The CIBC maintains a bearish outlook on gas prices as weather remains warmer than last year
The Canadian Imperial Bank of Commerce (CIBC) released its outlook on gas today, continuing to hold its bearish stance on the commodity’s future. The major factor determining the future price and inventories of gas, according to CIBC, is the weather. With the incredibly cold winter seen across the United States last year causing an abnormally high spike in gas demand, many were hoping for similar weather again this year.
Of course, the weather is never easy to predict, and so far has not left the entire U.S. running for their fireplaces and thermostats like it did last year. While the potential for more cold weather this winter could help bring on a more bullish gas market, CIBC says consumers came in to the season defensively, remembering the extreme cold of last year, setting the market up for disappoint this winter, regardless of the temperature.
Main points of CIBC’s “Natural Gas View”
- This winter underscores the view that North American gas is structurally weak; while it is still susceptible to weather-driven price spikes in any given winter — particularly in key basis markets — it is pretty clear that those spikes reflect a shortage of deliverability during peak demand periods, not a shortage of supply. And when the weather doesn’t materialize… neither do the spikes.• We believe that annualized Henry Hub prices will range between $2.75-$4.25 in the medium-term, and whether they fall towards the higher or lower end of that range will depend largely on weather. We see prices averaging $3.25/MMBtu this year, and $3.75 in 2016.• So far this winter has been a mixed bag weather-wise. But the memory of last winter’s extreme cold inspired consumers to approach this season with a far more defensive posture, effectively setting the market up for disappointment even if the early cold observed in November had been consistent throughout the season. Many hedged as much or more gas volume this year than they did last (either on a physical or financial basis), which, from the get go, made this year different.
• As early as last May — when gas storage was still below five-year lows — we expected that storage would rebuild rapidly to end the 2014-15 withdrawal season as high at 1.7 Tcf — a bit above average — even assuming normal weather in the subsequent summer and winter. Weather forecasts reflect at least two more weeks of colder-than-normal temperatures across the upper half of North America, and we can’t rule out another two months of unusual cold. But short of that we now think that 1.85 Tcf is a more likely end-March level.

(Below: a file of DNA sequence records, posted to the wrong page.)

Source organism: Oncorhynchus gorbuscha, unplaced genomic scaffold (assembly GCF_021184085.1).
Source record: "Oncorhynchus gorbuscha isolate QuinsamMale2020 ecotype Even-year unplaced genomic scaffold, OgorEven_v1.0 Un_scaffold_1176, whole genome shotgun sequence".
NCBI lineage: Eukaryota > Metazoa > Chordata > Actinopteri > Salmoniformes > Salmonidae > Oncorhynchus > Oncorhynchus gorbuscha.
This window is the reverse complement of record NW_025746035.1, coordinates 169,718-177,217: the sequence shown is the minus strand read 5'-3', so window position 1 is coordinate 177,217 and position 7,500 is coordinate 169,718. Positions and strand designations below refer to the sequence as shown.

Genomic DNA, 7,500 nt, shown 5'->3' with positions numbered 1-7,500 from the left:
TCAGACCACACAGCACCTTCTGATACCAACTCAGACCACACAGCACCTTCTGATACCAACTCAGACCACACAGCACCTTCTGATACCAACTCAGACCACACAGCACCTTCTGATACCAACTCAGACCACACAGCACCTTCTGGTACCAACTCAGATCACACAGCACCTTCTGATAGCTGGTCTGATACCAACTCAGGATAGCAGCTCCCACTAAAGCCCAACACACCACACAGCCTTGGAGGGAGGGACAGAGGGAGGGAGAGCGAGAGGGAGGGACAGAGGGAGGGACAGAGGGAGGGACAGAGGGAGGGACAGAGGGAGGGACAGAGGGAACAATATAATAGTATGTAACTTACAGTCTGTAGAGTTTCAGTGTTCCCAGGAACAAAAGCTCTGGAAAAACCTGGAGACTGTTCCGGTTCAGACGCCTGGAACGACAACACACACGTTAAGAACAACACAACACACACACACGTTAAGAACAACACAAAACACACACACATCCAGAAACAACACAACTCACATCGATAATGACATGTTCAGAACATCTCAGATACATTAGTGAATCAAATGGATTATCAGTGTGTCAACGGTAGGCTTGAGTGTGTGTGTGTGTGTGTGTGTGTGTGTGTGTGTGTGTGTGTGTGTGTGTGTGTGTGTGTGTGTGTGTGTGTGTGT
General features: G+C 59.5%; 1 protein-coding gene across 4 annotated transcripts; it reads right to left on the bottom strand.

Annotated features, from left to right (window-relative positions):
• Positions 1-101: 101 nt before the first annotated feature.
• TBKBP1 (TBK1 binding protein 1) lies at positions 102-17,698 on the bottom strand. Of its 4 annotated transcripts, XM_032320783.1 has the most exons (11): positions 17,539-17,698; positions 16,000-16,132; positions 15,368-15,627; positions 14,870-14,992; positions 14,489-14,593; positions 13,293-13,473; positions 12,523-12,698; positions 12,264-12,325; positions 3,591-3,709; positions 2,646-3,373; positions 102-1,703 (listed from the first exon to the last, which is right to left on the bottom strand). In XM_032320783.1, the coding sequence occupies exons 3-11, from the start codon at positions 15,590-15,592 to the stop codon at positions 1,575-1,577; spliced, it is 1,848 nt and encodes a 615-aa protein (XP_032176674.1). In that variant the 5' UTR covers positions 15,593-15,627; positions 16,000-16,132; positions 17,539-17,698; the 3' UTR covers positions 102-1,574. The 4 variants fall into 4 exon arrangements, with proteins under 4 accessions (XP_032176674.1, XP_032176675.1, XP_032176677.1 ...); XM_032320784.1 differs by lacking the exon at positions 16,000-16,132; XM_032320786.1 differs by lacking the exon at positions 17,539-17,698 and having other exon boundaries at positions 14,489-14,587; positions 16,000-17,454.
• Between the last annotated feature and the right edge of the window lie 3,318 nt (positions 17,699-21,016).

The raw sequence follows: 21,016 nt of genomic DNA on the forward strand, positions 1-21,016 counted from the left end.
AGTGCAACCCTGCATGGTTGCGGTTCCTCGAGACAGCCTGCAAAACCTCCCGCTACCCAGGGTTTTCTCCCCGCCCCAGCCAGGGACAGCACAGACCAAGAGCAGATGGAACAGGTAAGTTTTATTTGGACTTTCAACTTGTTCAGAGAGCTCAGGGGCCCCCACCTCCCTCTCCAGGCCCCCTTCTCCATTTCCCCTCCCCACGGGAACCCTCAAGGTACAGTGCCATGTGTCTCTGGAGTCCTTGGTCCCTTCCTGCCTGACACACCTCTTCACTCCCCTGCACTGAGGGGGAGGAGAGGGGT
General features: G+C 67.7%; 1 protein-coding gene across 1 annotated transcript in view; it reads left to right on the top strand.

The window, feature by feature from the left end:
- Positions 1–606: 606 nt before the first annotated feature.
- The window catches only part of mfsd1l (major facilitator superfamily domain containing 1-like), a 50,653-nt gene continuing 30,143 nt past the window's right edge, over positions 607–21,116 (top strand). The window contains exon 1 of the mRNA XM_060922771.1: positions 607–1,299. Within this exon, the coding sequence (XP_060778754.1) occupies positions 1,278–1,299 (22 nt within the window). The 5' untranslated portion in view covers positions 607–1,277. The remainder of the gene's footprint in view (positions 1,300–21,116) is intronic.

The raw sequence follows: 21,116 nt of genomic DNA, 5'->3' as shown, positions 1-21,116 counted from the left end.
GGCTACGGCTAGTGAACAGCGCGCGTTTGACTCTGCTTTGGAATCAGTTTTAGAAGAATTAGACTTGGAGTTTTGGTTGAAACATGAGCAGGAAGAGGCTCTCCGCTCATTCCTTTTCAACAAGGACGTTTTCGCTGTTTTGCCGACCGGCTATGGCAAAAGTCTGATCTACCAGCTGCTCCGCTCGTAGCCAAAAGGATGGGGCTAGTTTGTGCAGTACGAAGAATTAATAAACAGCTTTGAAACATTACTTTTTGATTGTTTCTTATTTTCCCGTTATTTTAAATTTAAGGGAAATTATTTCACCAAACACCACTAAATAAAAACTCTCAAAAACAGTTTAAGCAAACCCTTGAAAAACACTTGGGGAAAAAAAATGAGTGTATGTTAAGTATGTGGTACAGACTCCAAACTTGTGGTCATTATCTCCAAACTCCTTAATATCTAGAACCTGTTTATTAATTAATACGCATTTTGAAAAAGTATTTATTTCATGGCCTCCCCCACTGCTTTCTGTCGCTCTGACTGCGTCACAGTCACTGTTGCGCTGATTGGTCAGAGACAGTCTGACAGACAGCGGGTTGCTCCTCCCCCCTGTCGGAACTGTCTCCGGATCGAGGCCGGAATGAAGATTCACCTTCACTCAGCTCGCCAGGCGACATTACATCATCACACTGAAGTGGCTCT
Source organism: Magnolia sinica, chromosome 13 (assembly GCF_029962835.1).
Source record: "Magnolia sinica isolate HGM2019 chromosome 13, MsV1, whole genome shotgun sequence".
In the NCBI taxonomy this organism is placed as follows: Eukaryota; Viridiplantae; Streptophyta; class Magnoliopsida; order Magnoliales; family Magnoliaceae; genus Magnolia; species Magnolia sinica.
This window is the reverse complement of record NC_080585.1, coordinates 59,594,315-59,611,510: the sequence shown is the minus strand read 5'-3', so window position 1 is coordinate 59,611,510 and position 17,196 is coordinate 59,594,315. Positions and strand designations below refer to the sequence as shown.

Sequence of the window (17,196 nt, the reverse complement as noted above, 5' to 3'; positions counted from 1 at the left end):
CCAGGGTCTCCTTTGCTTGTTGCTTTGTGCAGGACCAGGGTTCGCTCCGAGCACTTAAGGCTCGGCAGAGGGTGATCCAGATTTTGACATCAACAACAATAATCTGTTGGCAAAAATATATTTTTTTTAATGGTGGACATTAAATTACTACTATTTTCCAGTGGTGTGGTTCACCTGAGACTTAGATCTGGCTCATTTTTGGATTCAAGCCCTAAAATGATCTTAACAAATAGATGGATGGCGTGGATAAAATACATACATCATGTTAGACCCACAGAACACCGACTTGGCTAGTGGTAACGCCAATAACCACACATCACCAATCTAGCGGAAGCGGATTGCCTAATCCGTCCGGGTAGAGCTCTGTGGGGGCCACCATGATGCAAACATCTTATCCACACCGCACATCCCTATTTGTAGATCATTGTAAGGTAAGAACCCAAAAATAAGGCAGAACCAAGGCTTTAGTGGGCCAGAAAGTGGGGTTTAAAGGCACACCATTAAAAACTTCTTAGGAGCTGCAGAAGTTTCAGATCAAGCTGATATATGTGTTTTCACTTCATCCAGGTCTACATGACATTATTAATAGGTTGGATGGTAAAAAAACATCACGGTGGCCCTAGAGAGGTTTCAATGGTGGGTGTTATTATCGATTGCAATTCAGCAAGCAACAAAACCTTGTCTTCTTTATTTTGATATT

• Similarly, producing region salt dome storage utilization is currently near historical highs on an outright basis, but in between what we saw in the 2011-12 season and in the 2012-13 season on a percentage utilization basis.
- If we think of the 2011-12 and 2012-13 seasons as bounds for the potential price outcomes this year, flat price looks about right. More out of place is the March-April spread, or injection season spreads more generally.• If we do not see consistent cold for the balance of the season, a sub-$2.50 Henry Hub price heading into summer is a strong possibility. Basis pricing in the Marcellus is already under more pressure than we would expect — statistically — at this Henry Hub level. This is not a bullish sign for gas prices coming out of the winter.
• Coal-gas switching economics are still a great indicator of Henry Hub’s medium-term range, and short-term ceilings and floors. Back in 2012 NYMEX Henry Hub found its floor at $1.91 in April and didn’t stay there long. Demand creation —specifically, coal to gas switching — gave gas its price floor, and did so pretty quickly. This year, the gas balance looks very sloppy without a significant uptick in power generation demand for gas, which means gas will have to price accordingly.
• On the supply side, 2016 is when we would expect to see a more pronounced supply response to lower prices, if low oil prices persist for at least six months. Associated gas makes up about 18% of total US gas production. Of that, the Eagleford and the Bakken plays have contributed about 2 Bcf/day of gas production growth over the past six months, compared to 5.5 Bcf/day nationally.
• Given the deterioration of the “liquids subsidy” — i.e. the premium that producers of wet gas receive for the liquids component of their production, relative to the dry gas component — we can’t rule out a shift back towards investment in dry gas production.
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